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Senators retire Daniel Alfredsson's No. 11

Daniel Alfredsson became the first modern-day Senators player to have his jersey number retired.


With U2's 'Beautiful Day' providing background music, it was a beautiful evening in Ottawa as the Senators organization recognized Daniel Alfredsson’s career by raising his No. 11 to the rafters of the Canadian Tire Centre, becoming their first modern-day Senators player to receive such an honor.

The familiar refrain of ‘Alfie’ resonated throughout the building one more time as the Senators current senior advisor of hockey operations was feted in front of approximately 75 family members and friends, many of whom made the trip from Sweden.

There were also video tributes the likes of former teammate Wade Redden. Redden spoke eloquently of his close friend, "Your legacy will be a benchmark for current and future Senators."

Alfredsson's speech was filled with touching moments, thanking his parents, brother Henric, sister Cecilia, his wife Bibi and four sons.

Alfredsson also displayed his wry humor, "I'll never forget the Alfie chants. Although sometimes they were embarrassing, I loved it."

He also quipped of forgetting his skates in Sweden when arrived for his first training camp. Alfredsson ended up wearing skates that were two sizes too big.

On the ice, Alfredsson was the consummate professional, endearing himself to fans and players alike. Off the ice he was candid and genuine, an icon to the Ottawa community.

Alfredsson’s stellar career was almost never meant to be. Bypassed by scouts in the 1994 draft until Ferguson, the Senators director of player personnel took a flyer – selecting the Frolunda junior 133rd overall.

No one could've predicted he would play 18 NHL seasons, including his first 17 in the city and country he now calls home.

Alfredsson's imprint is emblazoned beginning to end in the Senators record book.

He was the first to reach 1,000 regular-season games in a Senators uniform, retiring No. 1 all-time on the team’s list with 1178 – since surpassed by Chris Phillips.

The 44 year old remains the club leader in goals (426), assists (682), points (1108), while the team's playoff leader in games (121), goals (51), assists (49), points (100).

Senators fans will always cherish several of Alfie’s clutch scoring exploits, including notching the game-winning Eastern Conference final overtime marker, propelling his squad into the 2007 Stanley Cup final. His 400th goal was a dramatic overtime game-winner, while a stunning shorthanded effort with 29 seconds remaining against the Penguins forced overtime in a 2013 post-season game. Alfredsson also scored the NHL's first-ever shootout goal.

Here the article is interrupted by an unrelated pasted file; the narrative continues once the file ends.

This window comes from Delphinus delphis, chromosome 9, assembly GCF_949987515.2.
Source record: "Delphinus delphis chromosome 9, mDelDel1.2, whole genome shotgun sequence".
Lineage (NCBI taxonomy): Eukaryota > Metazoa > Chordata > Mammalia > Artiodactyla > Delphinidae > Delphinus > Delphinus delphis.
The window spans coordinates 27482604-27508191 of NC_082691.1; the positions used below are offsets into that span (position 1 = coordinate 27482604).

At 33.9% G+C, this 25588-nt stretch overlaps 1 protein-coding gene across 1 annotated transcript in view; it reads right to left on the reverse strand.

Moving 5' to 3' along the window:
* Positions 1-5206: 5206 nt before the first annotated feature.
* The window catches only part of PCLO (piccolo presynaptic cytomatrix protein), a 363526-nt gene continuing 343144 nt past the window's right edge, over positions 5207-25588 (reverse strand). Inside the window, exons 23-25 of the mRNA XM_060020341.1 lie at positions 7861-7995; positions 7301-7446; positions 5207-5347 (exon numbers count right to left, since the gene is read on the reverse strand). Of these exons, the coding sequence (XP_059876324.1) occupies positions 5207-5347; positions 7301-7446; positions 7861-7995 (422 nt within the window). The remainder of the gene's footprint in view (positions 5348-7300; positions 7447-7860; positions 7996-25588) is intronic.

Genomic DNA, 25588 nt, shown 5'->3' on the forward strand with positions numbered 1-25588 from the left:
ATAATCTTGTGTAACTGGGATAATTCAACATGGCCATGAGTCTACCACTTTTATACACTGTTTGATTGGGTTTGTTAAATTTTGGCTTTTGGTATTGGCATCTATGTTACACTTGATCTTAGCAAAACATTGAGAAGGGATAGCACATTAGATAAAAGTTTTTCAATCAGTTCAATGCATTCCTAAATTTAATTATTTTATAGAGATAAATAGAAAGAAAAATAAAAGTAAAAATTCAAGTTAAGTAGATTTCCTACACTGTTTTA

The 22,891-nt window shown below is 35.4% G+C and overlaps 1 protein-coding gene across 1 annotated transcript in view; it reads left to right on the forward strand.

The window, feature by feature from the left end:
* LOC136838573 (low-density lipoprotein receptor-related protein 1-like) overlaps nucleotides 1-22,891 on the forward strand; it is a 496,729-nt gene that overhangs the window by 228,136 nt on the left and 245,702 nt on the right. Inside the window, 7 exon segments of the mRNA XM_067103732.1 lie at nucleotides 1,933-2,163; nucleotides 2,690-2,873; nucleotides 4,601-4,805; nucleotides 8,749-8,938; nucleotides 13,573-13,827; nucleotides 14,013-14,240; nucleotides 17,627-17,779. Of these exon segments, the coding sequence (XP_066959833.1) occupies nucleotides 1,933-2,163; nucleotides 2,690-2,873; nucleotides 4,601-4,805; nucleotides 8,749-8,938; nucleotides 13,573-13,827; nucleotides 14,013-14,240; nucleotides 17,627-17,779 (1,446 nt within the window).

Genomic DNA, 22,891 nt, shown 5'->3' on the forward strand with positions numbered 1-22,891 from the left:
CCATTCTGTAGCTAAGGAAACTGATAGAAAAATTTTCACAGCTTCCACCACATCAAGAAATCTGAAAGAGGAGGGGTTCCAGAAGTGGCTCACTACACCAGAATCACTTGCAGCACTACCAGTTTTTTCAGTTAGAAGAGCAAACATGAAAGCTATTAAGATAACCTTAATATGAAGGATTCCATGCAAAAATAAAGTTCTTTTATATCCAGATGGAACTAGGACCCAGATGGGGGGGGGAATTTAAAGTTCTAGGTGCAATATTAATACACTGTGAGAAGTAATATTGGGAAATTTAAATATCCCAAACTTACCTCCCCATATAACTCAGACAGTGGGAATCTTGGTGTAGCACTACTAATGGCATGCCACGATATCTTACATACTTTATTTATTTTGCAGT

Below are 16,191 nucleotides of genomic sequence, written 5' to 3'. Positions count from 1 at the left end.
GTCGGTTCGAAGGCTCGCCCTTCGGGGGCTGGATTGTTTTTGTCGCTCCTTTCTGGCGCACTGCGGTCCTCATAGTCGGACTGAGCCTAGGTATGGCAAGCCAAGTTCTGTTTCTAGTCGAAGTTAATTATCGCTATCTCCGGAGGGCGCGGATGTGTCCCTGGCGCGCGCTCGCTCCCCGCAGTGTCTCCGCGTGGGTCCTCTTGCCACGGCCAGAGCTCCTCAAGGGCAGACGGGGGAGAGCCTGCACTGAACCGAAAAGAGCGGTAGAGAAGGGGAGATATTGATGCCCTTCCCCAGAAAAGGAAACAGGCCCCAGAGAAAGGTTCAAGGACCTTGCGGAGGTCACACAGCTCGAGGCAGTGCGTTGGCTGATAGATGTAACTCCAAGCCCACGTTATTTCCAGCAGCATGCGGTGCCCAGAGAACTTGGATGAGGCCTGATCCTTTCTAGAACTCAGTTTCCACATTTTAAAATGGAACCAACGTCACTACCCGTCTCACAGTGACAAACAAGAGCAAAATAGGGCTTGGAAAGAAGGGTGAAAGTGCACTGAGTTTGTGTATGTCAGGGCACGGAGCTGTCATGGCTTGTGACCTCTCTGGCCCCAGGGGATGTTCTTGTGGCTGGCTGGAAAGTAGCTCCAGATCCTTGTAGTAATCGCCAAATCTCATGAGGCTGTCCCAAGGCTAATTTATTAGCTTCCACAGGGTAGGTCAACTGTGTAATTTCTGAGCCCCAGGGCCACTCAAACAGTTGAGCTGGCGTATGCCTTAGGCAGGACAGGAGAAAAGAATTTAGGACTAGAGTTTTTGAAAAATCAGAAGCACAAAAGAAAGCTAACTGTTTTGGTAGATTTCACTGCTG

Alfredsson was the Senators' captain for 13 seasons, the most by a European-born player in NHL history.

Current Senator and former teammate Chris Neil noted Alfredsson led by example. 

“Alfie was always the hardest working guy on the ice when he played, but not the most vocal. He laid it all out there. It’s not hard to lay your body on the line when the captain is doing this game in, game out.”

Alfredsson won the Calder Trophy in 1996 and played in six All-Star Games.

While known for having a quiet demeanor on the ice, Alfredsson wasn’t prone to controversy. In 2002, a shove or nudge to Maple Leafs left winger Darcy Tucker, led to Alfredsson immediately potting a playoff game-winner. Tucker suffered a shoulder separation on the play. Years later in the The Hockey News book ‘Blood Feuds,’ the Senator admitted, such a hit would've likely been called a penalty in today’s game. 

Leafs fans have never forgiven Alfredsson for feigning a stick toss after Mats Sundin was suspended for lobbing his broken stick into the ACC crowd. Tongue-in-cheek, Alfredsson claimed frustration of breaking several sticks during the game.

Off the ice, Alfredsson was at times brutally honest. When asked if the club could mount a comeback after being down three games to one versus Pittsburgh in 2013, his “Probably not,” sparked an outcry.

When Alfredsson left for Detroit in 2013 it created shockwaves amongst the Senators fan base. In a prepared statement that summer, Alfredsson declared he wanted to “win a Stanley Cup” and thought he had a greater opportunity to do so with the Red Wings. Alfredsson also added the club’s offer wasn’t to his liking, especially after signing a ‘hometown deal’ with his previous contract.

Management and Alfredsson mended fences in 2014 when he signed a one-day contract to retire as a Senator. Two years ago, Alfredsson joined the team hockey operations department and is now senior advisor. The organization and the City are benefitting from it.

Alfredsson lends his support to the Boy’s and Girl’s Club Ringside for Boxing event and is a champion for mental health representing the Royal Ottawa Hospital. Alfredsson was honored by the league as the King Clancy Award-winner in 2012 for his humanitarian contributions. In June, Carleton University bestowed Alfredsson with an honorary Doctor of Laws degree for his charitable endeavors. While in November Alfredsson received the Meritorious Service Cross from Canada's Governor-General.

Alfredsson continues to mentor burgeoning Senators players.

Ryan Dzingel accurately sums up his importance to the team and why he is so revered. 

“I think you have to soak up anything he has to say. I was in a little lull scoring goals. Alfie went out of his way to talk to me. When you have a guy like that, you’re going to listen. He was not only a great player, he is a great human being.”

An Olympic gold and silver medal-winner who represented Sweden in 14 international events, Alfredsson's next stop may be the Hockey Hall of Fame. Alfie is first-year eligible in 2017.


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